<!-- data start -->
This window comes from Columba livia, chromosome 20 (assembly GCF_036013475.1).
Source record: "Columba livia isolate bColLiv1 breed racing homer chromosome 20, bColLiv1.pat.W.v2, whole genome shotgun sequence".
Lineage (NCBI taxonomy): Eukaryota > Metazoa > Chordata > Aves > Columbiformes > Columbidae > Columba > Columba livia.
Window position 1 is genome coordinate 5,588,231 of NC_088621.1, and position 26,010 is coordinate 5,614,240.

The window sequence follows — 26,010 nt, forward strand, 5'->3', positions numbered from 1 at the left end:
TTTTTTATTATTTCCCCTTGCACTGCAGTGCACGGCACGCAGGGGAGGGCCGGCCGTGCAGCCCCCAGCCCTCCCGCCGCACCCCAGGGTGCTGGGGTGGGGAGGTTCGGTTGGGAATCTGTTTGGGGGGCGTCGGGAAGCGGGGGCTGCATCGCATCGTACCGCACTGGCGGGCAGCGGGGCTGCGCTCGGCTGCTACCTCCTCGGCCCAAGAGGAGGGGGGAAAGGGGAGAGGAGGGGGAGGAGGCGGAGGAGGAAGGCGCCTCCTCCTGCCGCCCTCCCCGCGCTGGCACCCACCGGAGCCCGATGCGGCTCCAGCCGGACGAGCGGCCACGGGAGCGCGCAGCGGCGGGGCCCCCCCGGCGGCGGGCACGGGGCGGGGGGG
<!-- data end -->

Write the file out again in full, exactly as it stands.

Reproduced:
This window comes from Columba livia, chromosome 20 (assembly GCF_036013475.1).
Source record: "Columba livia isolate bColLiv1 breed racing homer chromosome 20, bColLiv1.pat.W.v2, whole genome shotgun sequence".
Lineage (NCBI taxonomy): Eukaryota > Metazoa > Chordata > Aves > Columbiformes > Columbidae > Columba > Columba livia.
Window position 1 is genome coordinate 5,588,231 of NC_088621.1, and position 26,010 is coordinate 5,614,240.

The window sequence follows — 26,010 nt, forward strand, 5'->3', positions numbered from 1 at the left end:
TTTTTTATTATTTCCCCTTGCACTGCAGTGCACGGCACGCAGGGGAGGGCCGGCCGTGCAGCCCCCAGCCCTCCCGCCGCACCCCAGGGTGCTGGGGTGGGGAGGTTCGGTTGGGAATCTGTTTGGGGGGCGTCGGGAAGCGGGGGCTGCATCGCATCGTACCGCACTGGCGGGCAGCGGGGCTGCGCTCGGCTGCTACCTCCTCGGCCCAAGAGGAGGGGGGAAAGGGGAGAGGAGGGGGAGGAGGCGGAGGAGGAAGGCGCCTCCTCCTGCCGCCCTCCCCGCGCTGGCACCCACCGGAGCCCGATGCGGCTCCAGCCGGACGAGCGGCCACGGGAGCGCGCAGCGGCGGGGCCCCCCCGGCGGCGGGCACGGGGCGGGGGGG